If you have experienced sexualized violence, there are support resources available to you, both on and off campus.
Speak to someone you trust
You do not have to face sexualized violence alone. Consider talking to a friend, family member, Elder, co-worker or someone else you trust. It’s okay to let people know what you need.
Seek medical care
If you have been sexually assaulted, seek immediate care at your local hospital.
East Kootenay Regional Hospital – Cranbrook
Regional Campus Hospitals
Creston Valley Hospital
Elk Valley Hospital
Golden & District Hospital
Invermere & District Hospital
Options for Sexual Health
Provides low-cost contraception, STI care, pap screening, pregnancy testing and pregnancy options.
Cranbrook Drop-in Wednesdays from 6:30pm to 8:30 pm. 209 – 16th Avenue N, Cranbrook
Provides confidential health information and advice. Specially trained nurses answer questions about health topics and procedures, identify symptoms, and help you decide when to see a health professional. Pharmacists are available to answer your questions about medications from 5:00 pm to 9:00 pm daily.
Seek counselling or emotional support
College of the Rockies Counselling and Wellness Services
Provides free one-on-one counselling to support students who have been sexually assaulted and/or impacted by sexual abuse and other forms of sexualized violence.
Employee and Family Assistance Program
College of the Rockies employees can access the Employee and Family Assistance Program.
Community Based Victim Services (Cranbrook and Kimberley)
Offers specialized support to individuals who have experienced intimate partner violence, sexualized assault/abuse, criminal harassment/stalking, or witnessed sexualized or family violence. CBVS provides access to information, reporting options, referrals, court support and accompaniment, and practical assistance in navigating the criminal justice system. RCMP involvement is not a requirement of this program. No age or gender restrictions for access to this program.
Phone: 250-489-3114 x 241
Stopping the Violence Counselling
Stopping the Violence Counselling (STV) is available to self-identified women who have experienced trauma resulting from intimate partner violence, sexualized assault/abuse, and/or childhood abuse. STV counselling is rooted in a feminist and trauma informed perspective. Individual and group counselling options are available. We work to meet women where they are at, using a strengths based, survivor led approach. You must be 19 or older to access this service.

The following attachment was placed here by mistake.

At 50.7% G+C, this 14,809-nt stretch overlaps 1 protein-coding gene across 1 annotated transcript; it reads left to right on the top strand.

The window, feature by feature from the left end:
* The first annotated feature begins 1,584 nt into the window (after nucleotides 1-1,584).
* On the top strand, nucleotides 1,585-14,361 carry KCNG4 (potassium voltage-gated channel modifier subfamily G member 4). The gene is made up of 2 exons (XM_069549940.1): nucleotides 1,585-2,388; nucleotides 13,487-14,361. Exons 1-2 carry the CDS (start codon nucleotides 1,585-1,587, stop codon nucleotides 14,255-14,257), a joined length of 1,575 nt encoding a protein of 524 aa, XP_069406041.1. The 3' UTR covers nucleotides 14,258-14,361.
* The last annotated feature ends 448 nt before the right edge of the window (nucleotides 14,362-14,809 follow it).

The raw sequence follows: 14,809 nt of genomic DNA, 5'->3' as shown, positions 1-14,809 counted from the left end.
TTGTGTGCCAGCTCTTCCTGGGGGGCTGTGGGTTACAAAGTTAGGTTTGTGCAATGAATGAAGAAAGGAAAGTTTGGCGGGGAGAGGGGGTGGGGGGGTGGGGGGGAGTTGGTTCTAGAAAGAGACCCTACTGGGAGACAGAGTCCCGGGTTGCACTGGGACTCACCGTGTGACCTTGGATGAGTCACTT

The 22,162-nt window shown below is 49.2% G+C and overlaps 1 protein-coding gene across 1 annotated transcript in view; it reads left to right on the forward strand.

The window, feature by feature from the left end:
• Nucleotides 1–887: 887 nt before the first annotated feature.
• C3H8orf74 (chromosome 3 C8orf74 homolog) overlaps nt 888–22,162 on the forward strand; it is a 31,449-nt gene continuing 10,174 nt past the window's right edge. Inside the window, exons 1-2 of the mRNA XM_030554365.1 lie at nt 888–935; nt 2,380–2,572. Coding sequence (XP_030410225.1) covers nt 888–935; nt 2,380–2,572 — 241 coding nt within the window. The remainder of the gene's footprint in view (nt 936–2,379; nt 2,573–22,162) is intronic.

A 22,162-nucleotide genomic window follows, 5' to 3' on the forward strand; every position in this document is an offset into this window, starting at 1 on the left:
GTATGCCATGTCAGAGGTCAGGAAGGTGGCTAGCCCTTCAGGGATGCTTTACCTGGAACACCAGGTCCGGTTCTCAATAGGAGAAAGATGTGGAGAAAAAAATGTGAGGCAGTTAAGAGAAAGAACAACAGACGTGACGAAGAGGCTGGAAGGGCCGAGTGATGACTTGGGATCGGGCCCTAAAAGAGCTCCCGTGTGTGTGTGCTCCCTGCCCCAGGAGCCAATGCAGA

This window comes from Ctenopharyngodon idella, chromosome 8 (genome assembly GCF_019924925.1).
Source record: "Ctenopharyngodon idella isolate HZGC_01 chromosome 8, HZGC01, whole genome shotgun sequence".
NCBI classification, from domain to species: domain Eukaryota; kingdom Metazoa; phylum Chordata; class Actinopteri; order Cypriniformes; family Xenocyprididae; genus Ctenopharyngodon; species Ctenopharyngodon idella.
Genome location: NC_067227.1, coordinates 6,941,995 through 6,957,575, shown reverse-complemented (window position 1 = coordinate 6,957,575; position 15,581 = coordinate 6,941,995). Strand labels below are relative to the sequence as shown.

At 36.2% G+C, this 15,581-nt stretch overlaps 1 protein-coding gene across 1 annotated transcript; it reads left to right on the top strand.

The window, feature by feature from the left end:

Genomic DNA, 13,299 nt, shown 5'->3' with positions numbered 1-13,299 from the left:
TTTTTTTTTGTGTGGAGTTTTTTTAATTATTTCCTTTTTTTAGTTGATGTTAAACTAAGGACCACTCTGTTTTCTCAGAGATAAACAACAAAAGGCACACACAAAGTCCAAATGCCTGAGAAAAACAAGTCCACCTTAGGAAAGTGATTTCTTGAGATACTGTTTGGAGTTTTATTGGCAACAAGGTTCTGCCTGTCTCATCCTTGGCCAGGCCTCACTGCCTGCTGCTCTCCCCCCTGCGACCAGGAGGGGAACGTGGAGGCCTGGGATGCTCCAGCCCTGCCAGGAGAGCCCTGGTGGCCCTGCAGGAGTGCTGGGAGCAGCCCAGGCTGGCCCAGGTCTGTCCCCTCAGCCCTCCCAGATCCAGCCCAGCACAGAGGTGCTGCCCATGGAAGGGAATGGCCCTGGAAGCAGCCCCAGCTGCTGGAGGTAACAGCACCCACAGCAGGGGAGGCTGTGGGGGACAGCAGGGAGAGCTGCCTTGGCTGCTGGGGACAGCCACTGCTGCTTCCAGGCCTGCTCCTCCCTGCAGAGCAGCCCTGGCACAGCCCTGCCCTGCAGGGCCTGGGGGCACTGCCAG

Phone: 250-489-3114 x 249
Police-based Victim Services Program
This program is mandated to provide justice-related services 24/7, 365 days a year. These services include, but are not limited to crisis response, emotional and practical support, court support, information, and referrals to victims of all types of crime and serious trauma who may or may not have reported the crime to police.
If you choose to access police-based victim services, it is important to know that they are required to report the incident to the RCMP.
Ktunaxa Child and Family Counselling Services
Provides trauma counselling in the Cranbrook, Creston, Invermere, and Kimberley area.
Phone: 250- 489-4563
Crisis Line volunteers are available to listen, help problem solve, and have access to information on a number of mental health resources.
Phone: 1-888-353-CARE (2273) for College Region
Provides services in multiple languages.
Transition houses provide safe, temporary 24/7 staffed shelter with support services.
Kootenay Haven Transition House
Safe homes in the Region
Kootenai Community Centre
Elkford Women’s Task Force
Golden Women’s Centre
Invermere Family Dynamic Association
Write down what happened
Consider writing down what happened in as much detail as possible. Although you may find this to be a painful and emotional task, your written account can be extremely helpful if you decide to have the incident investigated and/or pursue criminal prosecution.
Take care of yourself
There is no right way or wrong way to heal. Everyone’s reaction to the experience and trauma of sexualized violence is unique. Be gentle with yourself and know that healing from sexualized violence can take time.
Consider using these resources to guide your self-care:
Parts of this section are adapted from University of Lethbridge Sexual Violence Support & Education.